Ahead of the World Humanitarian Summit that will take place next month, Devpolicy Associate Director Robin Davies writes in an op-ed for The Guardian on the need for a global humanitarian fund to finance protracted crises and to meet the international shortfall in funding:
“Humanitarian assistance policymakers will gather at the World Humanitarian Summit in Istanbul at the end of May. Their agenda is rather slight, and one omission is particularly glaring. In each of the last few years, the financing needs of UN-co-ordinated humanitarian operations were estimated to be $20bn or more. The amount of financing actually provided fell short by some $8-9bn – or up to $15bn according to one estimate. It is anomalous that the world is equipped with global funds to finance action on infectious diseases and climate change, but not humanitarian crises. The centreless nature of fundraising for humanitarian action has long been a problem. The problem should no longer be tolerated.
Global funds act as financing aggregators and distributors, independent of implementing agencies and therefore unburdened by their mandate limitations and resource allocation constraints. They have the flexibility to attract finance from any source and to allocate it to any entity well placed to act effectively. Their fundraising and institutional arrangements are designed to focus high-level attention on the problems that they exist to address. Global funds for infectious diseases and climate change exist because these problems transcend national borders and cannot reasonably be left to the resources of so-called first responder developing countries. Clearly, the same is true of the growing problem of crisis-related human displacement.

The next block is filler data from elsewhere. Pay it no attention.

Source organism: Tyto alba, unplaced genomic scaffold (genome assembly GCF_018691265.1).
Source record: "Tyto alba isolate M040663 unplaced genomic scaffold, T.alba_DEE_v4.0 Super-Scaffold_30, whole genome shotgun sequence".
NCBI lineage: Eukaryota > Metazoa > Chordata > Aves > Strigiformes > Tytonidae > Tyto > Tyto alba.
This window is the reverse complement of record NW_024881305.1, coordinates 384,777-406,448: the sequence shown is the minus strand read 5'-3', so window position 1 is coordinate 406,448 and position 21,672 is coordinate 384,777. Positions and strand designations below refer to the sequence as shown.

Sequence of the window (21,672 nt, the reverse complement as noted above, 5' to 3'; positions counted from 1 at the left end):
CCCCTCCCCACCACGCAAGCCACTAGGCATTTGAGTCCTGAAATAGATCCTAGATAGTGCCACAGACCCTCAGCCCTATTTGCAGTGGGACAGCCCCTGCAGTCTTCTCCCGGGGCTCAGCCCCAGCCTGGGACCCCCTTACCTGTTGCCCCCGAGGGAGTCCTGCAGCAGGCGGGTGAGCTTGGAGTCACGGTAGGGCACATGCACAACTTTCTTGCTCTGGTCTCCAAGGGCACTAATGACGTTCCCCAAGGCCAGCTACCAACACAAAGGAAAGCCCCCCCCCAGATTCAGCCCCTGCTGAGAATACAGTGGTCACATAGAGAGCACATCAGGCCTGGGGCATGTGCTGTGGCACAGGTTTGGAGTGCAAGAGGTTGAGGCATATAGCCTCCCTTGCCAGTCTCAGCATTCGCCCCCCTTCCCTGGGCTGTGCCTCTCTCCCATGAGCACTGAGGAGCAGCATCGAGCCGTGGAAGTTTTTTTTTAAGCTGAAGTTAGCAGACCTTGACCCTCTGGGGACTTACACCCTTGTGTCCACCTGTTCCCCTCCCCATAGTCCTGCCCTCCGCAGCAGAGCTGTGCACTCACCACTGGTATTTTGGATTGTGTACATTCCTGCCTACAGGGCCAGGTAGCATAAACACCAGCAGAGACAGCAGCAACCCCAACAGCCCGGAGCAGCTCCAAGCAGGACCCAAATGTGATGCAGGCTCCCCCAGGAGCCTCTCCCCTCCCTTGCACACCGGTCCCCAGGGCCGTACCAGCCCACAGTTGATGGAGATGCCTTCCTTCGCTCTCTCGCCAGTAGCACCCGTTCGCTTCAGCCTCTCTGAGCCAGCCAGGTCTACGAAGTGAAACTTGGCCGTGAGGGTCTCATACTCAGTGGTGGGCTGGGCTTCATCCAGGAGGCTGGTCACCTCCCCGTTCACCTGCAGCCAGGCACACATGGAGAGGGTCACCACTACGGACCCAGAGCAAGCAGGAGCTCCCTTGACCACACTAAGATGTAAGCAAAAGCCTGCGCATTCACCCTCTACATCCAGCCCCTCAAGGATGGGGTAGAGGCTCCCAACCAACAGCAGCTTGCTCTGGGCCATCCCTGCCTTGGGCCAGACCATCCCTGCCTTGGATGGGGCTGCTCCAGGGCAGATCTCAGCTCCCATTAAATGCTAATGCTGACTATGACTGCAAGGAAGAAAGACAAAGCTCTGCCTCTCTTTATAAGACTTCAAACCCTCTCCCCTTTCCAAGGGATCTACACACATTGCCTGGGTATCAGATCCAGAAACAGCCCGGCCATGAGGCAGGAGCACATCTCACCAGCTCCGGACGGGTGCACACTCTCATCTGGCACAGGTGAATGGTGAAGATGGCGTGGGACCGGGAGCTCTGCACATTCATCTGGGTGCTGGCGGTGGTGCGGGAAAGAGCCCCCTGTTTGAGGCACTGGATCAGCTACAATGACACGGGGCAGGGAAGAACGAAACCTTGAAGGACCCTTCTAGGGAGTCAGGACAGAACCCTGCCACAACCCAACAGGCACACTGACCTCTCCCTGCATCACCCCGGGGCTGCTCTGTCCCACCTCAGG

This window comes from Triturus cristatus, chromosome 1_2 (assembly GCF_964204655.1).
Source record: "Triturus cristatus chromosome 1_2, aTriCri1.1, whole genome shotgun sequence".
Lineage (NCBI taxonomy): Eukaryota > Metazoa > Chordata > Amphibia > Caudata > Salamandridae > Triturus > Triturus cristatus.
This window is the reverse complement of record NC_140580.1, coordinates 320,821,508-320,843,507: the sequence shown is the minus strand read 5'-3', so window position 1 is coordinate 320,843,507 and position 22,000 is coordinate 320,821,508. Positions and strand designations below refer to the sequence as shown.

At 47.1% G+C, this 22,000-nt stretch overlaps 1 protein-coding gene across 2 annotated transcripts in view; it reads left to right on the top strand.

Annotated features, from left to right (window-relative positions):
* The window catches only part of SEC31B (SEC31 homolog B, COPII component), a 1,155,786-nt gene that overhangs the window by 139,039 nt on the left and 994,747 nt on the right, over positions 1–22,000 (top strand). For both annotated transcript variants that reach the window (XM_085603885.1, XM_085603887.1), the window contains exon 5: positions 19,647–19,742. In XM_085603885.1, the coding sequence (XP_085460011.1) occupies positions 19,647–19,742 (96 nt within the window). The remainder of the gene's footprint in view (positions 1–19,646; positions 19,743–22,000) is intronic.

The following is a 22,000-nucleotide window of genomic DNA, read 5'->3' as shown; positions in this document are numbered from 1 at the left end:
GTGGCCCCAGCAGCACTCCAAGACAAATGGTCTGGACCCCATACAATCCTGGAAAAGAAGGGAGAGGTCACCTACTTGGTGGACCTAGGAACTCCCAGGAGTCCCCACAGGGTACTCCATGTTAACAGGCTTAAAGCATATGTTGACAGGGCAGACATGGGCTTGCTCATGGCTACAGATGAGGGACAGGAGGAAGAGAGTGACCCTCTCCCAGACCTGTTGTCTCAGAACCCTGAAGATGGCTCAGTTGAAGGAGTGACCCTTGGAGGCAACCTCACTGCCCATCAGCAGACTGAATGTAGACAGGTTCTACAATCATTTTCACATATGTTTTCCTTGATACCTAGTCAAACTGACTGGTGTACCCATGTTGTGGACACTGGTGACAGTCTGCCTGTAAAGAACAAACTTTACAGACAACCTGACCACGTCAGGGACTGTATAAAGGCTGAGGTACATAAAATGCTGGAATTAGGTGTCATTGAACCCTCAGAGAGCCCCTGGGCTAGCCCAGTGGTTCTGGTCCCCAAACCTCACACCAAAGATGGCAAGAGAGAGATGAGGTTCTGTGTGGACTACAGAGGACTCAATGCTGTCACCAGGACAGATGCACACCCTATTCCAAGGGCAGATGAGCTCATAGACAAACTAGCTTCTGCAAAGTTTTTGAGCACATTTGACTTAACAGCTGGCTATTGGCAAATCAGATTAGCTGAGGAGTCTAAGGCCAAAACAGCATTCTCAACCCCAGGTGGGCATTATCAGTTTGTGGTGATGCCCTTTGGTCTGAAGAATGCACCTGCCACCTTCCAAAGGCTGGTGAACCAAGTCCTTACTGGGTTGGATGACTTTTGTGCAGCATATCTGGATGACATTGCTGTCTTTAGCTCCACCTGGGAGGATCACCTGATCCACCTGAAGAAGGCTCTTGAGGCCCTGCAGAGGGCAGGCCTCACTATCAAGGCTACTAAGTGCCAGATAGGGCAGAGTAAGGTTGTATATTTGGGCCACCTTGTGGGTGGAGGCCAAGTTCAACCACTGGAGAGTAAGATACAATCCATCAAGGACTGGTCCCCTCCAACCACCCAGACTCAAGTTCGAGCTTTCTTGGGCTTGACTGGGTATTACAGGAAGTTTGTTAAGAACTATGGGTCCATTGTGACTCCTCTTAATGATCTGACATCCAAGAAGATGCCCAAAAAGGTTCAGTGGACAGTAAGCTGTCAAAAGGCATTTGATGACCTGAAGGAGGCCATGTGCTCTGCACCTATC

It is not just that humanitarian assistance is currently too scarce. It is also for the most part tightly tied to specific crises and implementing organisations and provided within narrow time windows. Even responses to the most protracted crises depend heavily upon annual allocation decisions by an array of donor governments. This is why a central financing capacity is important.”